After a devastating heartbreak three years ago, genealogist and historical village owner Nora Bradford has decided that burying her nose in her work and her books is far safer than romance in the here and now.

Unlike Nora, former Navy SEAL and Medal of Honor recipient John Lawson is a modern-day man, usually 100 percent focused on the present. But when he’s diagnosed with an inherited condition, he’s forced to dig into the secrets of his past and his adoption as an infant, enlisting Nora to help him uncover the identity of his birth mother.

The more time they spend together, the more this pair of opposites suspects they just might be a perfect match. However, John’s already dating someone and Nora’s not sure she’s ready to trade her crushes on fictional heroes for the risks of a real relationship. Finding the answers they’re seeking will test the limits of their identity, their faith, and their devotion to one another.

First Novel

Missing Isaac by Valerie Fraser Luesse

There was another South in the 1960s, one far removed from the marches and bombings and turmoil in the streets that were broadcast on the evening news. It was a place of inner turmoil, where ordinary people struggled to right themselves on a social landscape that was dramatically shifting beneath their feet. This is the world of Valerie Fraser Luesse’s stunning debut, Missing Isaac.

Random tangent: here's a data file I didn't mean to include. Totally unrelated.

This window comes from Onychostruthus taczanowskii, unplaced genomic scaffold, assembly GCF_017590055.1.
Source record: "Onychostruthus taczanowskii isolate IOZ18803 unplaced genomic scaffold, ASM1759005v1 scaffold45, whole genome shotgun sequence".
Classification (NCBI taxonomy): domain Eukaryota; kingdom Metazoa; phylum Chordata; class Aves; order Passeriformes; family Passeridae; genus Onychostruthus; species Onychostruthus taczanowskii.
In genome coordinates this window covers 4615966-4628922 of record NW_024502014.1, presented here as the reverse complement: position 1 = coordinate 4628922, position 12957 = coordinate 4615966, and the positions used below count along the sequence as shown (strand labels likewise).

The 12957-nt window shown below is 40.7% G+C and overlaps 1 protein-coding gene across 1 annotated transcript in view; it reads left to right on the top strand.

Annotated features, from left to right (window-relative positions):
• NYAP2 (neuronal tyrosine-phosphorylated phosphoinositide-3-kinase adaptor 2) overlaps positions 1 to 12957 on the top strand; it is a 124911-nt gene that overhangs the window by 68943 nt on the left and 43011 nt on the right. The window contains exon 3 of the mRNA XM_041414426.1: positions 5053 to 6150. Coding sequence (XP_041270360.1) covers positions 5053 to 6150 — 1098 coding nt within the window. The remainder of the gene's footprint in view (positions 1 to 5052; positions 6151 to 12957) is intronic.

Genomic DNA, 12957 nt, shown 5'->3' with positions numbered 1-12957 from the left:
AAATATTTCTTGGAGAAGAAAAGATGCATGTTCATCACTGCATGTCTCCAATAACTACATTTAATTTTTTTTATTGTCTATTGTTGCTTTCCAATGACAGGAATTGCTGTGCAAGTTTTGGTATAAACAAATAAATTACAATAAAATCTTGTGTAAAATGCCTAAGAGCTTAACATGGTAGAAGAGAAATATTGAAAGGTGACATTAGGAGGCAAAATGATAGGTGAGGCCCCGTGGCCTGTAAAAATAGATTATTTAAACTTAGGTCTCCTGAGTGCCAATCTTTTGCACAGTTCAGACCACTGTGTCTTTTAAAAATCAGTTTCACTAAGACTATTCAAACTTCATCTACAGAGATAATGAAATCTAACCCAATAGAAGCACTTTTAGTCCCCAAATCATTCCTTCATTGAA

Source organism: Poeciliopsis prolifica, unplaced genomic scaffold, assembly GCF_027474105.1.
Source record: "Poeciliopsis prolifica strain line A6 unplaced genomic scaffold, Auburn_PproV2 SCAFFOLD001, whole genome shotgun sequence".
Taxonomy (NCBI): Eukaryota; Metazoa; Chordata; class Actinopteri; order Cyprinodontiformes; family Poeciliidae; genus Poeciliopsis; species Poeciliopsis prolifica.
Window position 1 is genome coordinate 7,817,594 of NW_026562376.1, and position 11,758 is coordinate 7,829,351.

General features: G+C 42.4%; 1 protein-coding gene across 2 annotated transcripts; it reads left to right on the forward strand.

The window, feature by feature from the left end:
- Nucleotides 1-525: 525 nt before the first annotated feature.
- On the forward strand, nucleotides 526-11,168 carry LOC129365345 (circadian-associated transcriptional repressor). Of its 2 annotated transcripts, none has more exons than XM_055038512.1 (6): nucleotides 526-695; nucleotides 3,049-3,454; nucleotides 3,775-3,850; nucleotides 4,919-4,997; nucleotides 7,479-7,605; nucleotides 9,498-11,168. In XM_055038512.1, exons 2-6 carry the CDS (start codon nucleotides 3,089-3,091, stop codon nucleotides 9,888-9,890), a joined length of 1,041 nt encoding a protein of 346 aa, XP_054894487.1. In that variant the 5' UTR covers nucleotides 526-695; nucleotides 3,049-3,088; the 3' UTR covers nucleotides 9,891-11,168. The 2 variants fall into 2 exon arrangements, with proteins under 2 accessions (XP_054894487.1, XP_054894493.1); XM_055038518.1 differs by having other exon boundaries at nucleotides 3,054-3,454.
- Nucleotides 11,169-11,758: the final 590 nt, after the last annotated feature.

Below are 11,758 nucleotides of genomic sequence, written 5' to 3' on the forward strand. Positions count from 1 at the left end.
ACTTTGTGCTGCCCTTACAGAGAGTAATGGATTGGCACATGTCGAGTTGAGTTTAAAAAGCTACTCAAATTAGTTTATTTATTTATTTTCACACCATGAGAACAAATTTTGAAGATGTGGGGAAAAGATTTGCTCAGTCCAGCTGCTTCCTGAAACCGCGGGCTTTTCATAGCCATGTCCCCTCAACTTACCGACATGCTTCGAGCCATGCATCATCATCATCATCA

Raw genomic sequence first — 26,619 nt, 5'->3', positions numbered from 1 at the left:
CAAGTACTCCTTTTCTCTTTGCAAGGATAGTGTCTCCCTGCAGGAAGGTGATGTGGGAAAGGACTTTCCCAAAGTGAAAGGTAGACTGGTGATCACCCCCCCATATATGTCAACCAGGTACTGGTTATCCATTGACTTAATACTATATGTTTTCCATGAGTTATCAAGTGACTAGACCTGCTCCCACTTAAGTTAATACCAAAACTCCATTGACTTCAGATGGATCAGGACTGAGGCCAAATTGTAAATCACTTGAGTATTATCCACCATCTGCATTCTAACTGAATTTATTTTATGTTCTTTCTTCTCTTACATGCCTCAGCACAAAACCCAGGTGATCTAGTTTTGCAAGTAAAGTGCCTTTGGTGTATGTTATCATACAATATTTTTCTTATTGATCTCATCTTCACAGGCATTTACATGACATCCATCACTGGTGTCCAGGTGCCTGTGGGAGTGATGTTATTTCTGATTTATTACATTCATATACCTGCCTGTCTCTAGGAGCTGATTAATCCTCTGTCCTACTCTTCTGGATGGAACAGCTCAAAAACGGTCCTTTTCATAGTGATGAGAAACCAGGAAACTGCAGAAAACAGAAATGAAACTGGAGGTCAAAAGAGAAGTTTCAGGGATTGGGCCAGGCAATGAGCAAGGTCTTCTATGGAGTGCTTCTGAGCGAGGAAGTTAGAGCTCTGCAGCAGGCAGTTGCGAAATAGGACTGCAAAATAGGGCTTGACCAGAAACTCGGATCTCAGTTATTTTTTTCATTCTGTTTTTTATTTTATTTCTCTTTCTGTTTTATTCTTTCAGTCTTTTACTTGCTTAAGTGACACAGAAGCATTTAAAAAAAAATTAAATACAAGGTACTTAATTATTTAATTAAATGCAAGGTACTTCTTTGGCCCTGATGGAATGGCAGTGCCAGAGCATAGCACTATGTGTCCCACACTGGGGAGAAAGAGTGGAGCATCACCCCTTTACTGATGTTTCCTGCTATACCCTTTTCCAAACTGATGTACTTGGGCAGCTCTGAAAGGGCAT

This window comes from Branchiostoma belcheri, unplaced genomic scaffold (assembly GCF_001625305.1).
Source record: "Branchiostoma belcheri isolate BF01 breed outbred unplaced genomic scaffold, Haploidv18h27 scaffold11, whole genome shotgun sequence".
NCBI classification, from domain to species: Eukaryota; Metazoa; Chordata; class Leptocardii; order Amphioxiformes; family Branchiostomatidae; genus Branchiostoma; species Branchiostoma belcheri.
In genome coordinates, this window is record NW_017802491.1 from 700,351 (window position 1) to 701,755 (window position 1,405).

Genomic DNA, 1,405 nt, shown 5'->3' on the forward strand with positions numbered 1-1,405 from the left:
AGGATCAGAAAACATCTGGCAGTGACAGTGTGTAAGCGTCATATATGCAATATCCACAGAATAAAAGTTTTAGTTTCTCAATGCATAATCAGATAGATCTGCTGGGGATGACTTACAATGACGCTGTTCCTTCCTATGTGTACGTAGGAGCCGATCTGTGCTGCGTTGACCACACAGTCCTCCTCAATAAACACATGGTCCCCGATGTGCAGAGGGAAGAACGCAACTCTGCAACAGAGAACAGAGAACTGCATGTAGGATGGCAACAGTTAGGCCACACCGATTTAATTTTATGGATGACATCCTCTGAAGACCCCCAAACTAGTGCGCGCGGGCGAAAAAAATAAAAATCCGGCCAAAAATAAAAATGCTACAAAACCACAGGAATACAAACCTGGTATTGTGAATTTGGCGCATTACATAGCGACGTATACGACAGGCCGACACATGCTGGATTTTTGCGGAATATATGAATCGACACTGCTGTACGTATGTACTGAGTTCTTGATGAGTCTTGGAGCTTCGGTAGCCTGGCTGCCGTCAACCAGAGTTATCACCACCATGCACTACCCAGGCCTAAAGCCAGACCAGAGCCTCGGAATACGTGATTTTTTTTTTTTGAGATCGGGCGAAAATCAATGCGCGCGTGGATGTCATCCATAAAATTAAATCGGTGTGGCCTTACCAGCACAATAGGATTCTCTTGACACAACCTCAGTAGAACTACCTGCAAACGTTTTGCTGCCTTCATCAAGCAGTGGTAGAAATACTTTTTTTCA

It is 1965 when black field hand Isaac Reynolds goes missing from the tiny, unassuming town of Glory, Alabama. The townspeople’s reactions range from concern to indifference, but one boy will stop at nothing to find out what happened to his unlikely friend. White, wealthy, and fatherless, young Pete McLean has nothing to gain and everything to lose in his relentless search for Isaac. In the process, he will discover much more than he bargained for. Before it’s all over, Pete — and the people he loves most — will have to blur the hard lines of race, class, and religion. And what they discover about themselves may change some of them forever.

General Fiction 

Life After by Katie Ganshert

Snow whirls around an elevated train platform in Chicago. A distracted woman boards the train, takes her seat, and moments later a fiery explosion rips through the frigid air, tearing the car apart in a horrific attack on the city’s transit system. One life is spared. Twenty-two are lost.
 
A year later, Autumn Manning can’t remember the day of the bombing and she is tormented by grief—by guilt. Twelve months of the question constantly echoing. Why? Why? Why? Searching for answers, she haunts the lives of the victims, unable to rest. 
 
Paul Elliott lost his wife in the train bombing and wants to let the dead rest in peace, undisturbed and unable to cause more pain for his loved ones. He wants normalcy for his twelve-year-old daughter and young son, to see them move beyond the heartbreak. But when the Elliotts and Autumn are unexpectedly forced together, he fears she’ll bring more wreckage in her wake. 
 
In Life After, Katie Ganshert’s most complex and unforgettable novel yet, the stirring prose and authentic characters pose questions of truth, goodness, and ultimate purpose in this emotionally resonant tale.

Historical

Isaiah’s Daughter by Mesu Andrews

In this epic Biblical narrative, ideal for fans of The Bible miniseries, a young woman taken into the prophet Isaiah’s household rises to capture the heart of the future king.